I tend to be a multi-tasker, but that storm watching had me so busy that I forgot to double check my fuel levels and about the time I took the photo of the Continental Divide sign, I had to flip over to my reserve tank and I don't have any idea how far away I am from a gas station. I was thinking that I would gas up as I turned off the Interstate onto the state highway, but that was a lonely looking intersection with only a closed down firework stand and an adult entertainment establishment. I was so glad to be turning before I hit the storm that it didn't register that I may have a fuel issue to deal with. So now I am about 20 miles (at least) from the last gas station I might have passed. I hate to back track and besides that might be all the time needed for that storm to catch up to me. What to do? I slow my speed and keep going, but it's not looking good. I run a "find fuel" with Jill and she comes up with the closest option being over 75 miles away if I keep to my current route. Boy, I don't want to turn around!
I decide to flag down the next vehicle I meet and ask them if there is a fuel stop in the direction I'm heading and how far.
The first vehicle I see is a white pickup. I quickly pull over to a stop and start waving my arms for him to stop. I
He does, and I ask. He said there is a convenient store that sells gas in Baggs, Wyoming that should be open until 6pm. Plenty time for me to get there, but how far away is that? He can't remember... is it 30 miles or 40 miles? I push him for a more precise answer... 30 miles I have a chance to make it... 40 miles probably not....
He guesses it's closer to 30-35 miles. I decide to try to make it to Baggs. My motoring style significantly changes in this situation. I slow down from 70-80 mph to 55-60 mph (which seems like I might as well be walking along this open stretch of road!) and I tuck in as much of myself as I can behind my small wind deflector...and I talk to Fleeter, telling him to go easy on the fuel so he won't run dry.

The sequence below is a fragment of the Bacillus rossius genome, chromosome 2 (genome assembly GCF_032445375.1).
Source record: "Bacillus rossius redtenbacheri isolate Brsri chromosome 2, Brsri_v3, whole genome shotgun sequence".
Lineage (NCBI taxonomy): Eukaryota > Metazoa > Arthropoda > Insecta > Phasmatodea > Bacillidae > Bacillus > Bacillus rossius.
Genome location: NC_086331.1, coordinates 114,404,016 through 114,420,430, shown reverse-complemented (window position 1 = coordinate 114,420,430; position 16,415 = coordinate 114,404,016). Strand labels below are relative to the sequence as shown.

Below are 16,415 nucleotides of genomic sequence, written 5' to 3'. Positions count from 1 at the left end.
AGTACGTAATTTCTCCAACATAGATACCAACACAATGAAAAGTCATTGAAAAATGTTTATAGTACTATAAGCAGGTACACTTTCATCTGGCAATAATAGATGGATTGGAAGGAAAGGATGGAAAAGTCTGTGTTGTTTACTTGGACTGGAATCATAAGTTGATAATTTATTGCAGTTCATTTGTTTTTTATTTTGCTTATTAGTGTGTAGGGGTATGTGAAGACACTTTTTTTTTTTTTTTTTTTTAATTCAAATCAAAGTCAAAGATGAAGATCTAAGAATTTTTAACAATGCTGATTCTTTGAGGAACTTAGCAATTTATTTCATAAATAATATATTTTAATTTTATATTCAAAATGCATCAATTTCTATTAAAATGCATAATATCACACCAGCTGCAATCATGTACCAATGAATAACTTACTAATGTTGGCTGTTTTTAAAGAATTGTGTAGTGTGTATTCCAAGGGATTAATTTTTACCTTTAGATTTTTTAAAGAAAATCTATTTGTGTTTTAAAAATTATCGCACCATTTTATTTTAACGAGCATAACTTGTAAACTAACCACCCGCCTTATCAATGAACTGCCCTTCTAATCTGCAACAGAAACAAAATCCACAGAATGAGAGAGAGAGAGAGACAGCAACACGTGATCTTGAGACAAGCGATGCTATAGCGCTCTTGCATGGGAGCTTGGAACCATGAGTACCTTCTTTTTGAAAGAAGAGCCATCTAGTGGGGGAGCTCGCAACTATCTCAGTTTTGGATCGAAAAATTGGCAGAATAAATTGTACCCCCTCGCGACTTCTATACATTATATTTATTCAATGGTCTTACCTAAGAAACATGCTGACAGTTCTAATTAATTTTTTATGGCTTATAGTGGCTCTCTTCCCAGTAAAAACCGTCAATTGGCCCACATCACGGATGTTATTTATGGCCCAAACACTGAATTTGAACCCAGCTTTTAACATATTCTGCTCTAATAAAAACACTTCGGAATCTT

Sure enough I make it to Baggs, Wyoming and the valuable fuel stop. I went 175 miles on that tank and still had about 1/2 a gallon left - according to the fuel pumps calculations of what I pumped in. Fleeter did good!
By the way, I'm pretty sure that is a dog roaming around looking in the door of the store, but it sure does look closely related to a wolf.
Just past Baggs, I cross into Colorado.
I've put enough distance between me and the storm to the east and I have a full tank of gas. It's 5pm and I have only about 45 miles to go to reach Craig, Colorado -- Where I figure to stop for the night.
Life is looking pretty good. Until... I see more storms growing. Looks like two descent size storms running together... not looking good.This time it looks like I'm riding right for them. Yep. That looks like that party might serve some good punch.There is quite a lightening show going on in those clouds and I just can't help to pull over to watch and get some photos before the rain hits.
And it did hit. Hard. I was riding down the road hoping to run right through it. I knew it would be intense, but I was hoping it wouldn't last long. There's no place to pull over for shelter, so I just keep riding. But then ... the hail starts. Do you know that when going 30 mph or so that hail hurts when it hits even through your gear? I turn Jill downward to protect the GPS screen from the hail, then hunker down and ride on. I would pull over, but there is no place to pull over - not even a ditch and it is so dark with limited visibility that I don't want to stop on the road and get hit by another vehicle that's still moving through it.
Sure enough...it is intense, but short. I pull out on the other side to dry pavement and cool view of what I just rode through. So, of course, Now I stop to take more photos.I make it to Craig with out further incident and start looking for a place to eat. Something I haven't taken time to do yet today. I stop and ask a local about a good place to take a "sit-down" meal. She directed me to Bad to the Bone.It's the kind of place you wouldn't likely come across on your own. It's down a side street in a mixed-zone area. There is a business across the street, but other small homes on either side. It's a small frame house converted into a restaurant with a deck built on for outside seating. Good food for a good price. Good tip.
I arrive at the Super 8 just outside the town of Craig and I see the storm looming in closer. They need the rain in Craig, but the storm doesn't venture into town. The town stays dry for another night.
As I was unpacking and getting settled into my room, I saw a small herd of antelope in the field behind the motel. It was too dark to get any good photos of them, but still a cool sight.